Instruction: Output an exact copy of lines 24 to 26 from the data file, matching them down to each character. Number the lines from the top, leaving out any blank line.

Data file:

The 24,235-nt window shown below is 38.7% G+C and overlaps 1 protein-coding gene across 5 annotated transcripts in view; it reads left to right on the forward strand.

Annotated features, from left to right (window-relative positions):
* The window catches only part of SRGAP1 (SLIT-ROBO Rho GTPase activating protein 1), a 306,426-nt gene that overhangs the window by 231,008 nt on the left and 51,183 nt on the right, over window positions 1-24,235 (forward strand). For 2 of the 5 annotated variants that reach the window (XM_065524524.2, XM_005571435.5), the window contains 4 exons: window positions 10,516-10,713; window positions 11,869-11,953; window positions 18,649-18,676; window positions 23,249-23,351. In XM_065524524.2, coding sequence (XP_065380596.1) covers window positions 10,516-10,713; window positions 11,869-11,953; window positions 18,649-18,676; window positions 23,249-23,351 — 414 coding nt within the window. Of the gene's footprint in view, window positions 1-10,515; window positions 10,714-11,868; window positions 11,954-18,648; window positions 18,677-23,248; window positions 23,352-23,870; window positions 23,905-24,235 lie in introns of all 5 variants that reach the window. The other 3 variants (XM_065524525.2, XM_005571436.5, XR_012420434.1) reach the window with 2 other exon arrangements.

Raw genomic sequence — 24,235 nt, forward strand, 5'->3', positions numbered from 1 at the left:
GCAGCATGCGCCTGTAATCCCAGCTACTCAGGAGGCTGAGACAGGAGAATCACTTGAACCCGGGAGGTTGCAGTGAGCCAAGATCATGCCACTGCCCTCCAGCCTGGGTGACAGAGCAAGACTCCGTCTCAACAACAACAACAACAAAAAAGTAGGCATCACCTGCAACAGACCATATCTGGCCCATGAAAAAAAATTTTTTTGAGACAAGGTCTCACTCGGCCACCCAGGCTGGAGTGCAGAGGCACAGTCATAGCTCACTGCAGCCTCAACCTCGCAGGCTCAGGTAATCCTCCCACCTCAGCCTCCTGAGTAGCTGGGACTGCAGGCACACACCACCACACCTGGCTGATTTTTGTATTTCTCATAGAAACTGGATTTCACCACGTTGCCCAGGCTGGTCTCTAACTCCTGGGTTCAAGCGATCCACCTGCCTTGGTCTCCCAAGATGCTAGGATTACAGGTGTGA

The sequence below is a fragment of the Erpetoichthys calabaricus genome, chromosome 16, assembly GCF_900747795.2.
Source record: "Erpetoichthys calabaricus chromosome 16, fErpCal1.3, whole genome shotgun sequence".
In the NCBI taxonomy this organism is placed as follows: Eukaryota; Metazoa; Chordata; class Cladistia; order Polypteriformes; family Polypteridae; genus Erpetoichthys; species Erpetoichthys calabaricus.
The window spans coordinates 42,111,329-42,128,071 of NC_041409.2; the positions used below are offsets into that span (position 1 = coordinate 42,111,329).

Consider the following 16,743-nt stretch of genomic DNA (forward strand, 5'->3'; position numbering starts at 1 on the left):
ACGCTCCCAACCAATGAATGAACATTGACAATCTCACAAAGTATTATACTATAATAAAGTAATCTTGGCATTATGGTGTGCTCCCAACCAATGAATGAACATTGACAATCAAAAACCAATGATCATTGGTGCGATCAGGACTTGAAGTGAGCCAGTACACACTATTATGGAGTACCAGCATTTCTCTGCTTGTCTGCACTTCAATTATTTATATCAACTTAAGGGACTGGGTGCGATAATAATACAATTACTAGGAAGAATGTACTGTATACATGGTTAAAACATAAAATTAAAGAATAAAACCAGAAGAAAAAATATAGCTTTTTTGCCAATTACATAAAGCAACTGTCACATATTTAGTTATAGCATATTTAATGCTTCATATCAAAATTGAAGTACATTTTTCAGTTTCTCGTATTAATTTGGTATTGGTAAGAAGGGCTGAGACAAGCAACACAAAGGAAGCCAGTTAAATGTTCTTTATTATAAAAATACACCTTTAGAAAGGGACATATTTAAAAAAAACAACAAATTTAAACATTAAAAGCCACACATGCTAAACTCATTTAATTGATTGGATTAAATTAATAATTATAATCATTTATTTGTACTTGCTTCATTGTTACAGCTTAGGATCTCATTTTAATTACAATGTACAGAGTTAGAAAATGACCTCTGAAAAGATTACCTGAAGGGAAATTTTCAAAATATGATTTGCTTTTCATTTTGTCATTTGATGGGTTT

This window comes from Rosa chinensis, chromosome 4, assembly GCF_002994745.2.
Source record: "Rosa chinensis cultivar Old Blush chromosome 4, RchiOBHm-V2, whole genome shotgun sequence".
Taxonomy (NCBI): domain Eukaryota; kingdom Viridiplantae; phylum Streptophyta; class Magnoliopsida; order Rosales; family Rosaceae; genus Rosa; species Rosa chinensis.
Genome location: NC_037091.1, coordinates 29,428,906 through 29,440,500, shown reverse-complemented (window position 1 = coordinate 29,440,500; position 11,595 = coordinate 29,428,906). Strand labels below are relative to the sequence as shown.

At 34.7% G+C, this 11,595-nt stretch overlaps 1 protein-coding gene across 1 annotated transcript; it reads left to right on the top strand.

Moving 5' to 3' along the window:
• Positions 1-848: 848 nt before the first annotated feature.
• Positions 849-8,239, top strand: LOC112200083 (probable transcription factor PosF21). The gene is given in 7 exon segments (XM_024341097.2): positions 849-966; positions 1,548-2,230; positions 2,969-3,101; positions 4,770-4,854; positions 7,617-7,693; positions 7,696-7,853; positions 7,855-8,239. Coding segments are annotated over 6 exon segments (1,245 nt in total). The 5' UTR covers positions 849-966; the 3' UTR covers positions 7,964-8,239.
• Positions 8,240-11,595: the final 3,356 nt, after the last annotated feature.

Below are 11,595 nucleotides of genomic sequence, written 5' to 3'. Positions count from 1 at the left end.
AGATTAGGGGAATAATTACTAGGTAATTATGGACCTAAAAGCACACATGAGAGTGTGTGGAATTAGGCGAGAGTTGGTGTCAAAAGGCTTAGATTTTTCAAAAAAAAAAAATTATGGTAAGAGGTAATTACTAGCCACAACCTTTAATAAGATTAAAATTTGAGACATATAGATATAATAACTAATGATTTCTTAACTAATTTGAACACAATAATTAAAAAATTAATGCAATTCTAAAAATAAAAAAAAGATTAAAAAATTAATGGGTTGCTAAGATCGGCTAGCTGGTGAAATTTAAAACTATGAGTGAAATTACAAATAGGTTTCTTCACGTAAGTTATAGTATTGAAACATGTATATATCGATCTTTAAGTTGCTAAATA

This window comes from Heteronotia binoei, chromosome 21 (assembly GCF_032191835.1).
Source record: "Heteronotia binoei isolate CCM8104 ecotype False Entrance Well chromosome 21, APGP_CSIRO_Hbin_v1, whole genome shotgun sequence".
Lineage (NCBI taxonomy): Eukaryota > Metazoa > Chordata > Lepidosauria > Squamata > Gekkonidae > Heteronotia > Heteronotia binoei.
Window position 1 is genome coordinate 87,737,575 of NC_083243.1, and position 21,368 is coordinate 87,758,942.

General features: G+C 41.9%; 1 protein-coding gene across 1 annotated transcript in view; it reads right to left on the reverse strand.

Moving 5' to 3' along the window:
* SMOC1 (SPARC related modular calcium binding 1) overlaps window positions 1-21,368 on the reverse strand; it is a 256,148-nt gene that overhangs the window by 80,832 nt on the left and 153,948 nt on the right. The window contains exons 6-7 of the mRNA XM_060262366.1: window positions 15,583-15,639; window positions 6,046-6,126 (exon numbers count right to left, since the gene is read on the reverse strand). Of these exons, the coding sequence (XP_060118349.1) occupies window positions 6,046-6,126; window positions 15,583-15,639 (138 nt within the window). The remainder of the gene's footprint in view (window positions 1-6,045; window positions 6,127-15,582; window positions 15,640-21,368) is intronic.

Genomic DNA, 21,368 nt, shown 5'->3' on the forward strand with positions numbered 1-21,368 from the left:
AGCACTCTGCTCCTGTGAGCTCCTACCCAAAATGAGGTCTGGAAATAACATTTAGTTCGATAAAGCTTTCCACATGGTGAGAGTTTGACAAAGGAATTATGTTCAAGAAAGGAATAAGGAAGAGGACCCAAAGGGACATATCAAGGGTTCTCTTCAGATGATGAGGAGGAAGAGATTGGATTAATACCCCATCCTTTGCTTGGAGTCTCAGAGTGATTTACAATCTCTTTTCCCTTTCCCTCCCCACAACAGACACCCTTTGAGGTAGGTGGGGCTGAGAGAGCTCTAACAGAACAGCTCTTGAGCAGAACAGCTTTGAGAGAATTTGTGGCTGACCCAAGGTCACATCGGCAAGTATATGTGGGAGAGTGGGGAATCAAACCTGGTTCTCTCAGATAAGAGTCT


Source record: "Heteronotia binoei isolate CCM8104 ecotype False Entrance Well chromosome 21, APGP_CSIRO_Hbin_v1, whole genome shotgun sequence".
Lineage (NCBI taxonomy): Eukaryota > Metazoa > Chordata > Lepidosauria > Squamata > Gekkonidae > Heteronotia > Heteronotia binoei.
Window position 1 is genome coordinate 87,737,575 of NC_083243.1, and position 21,368 is coordinate 87,758,942.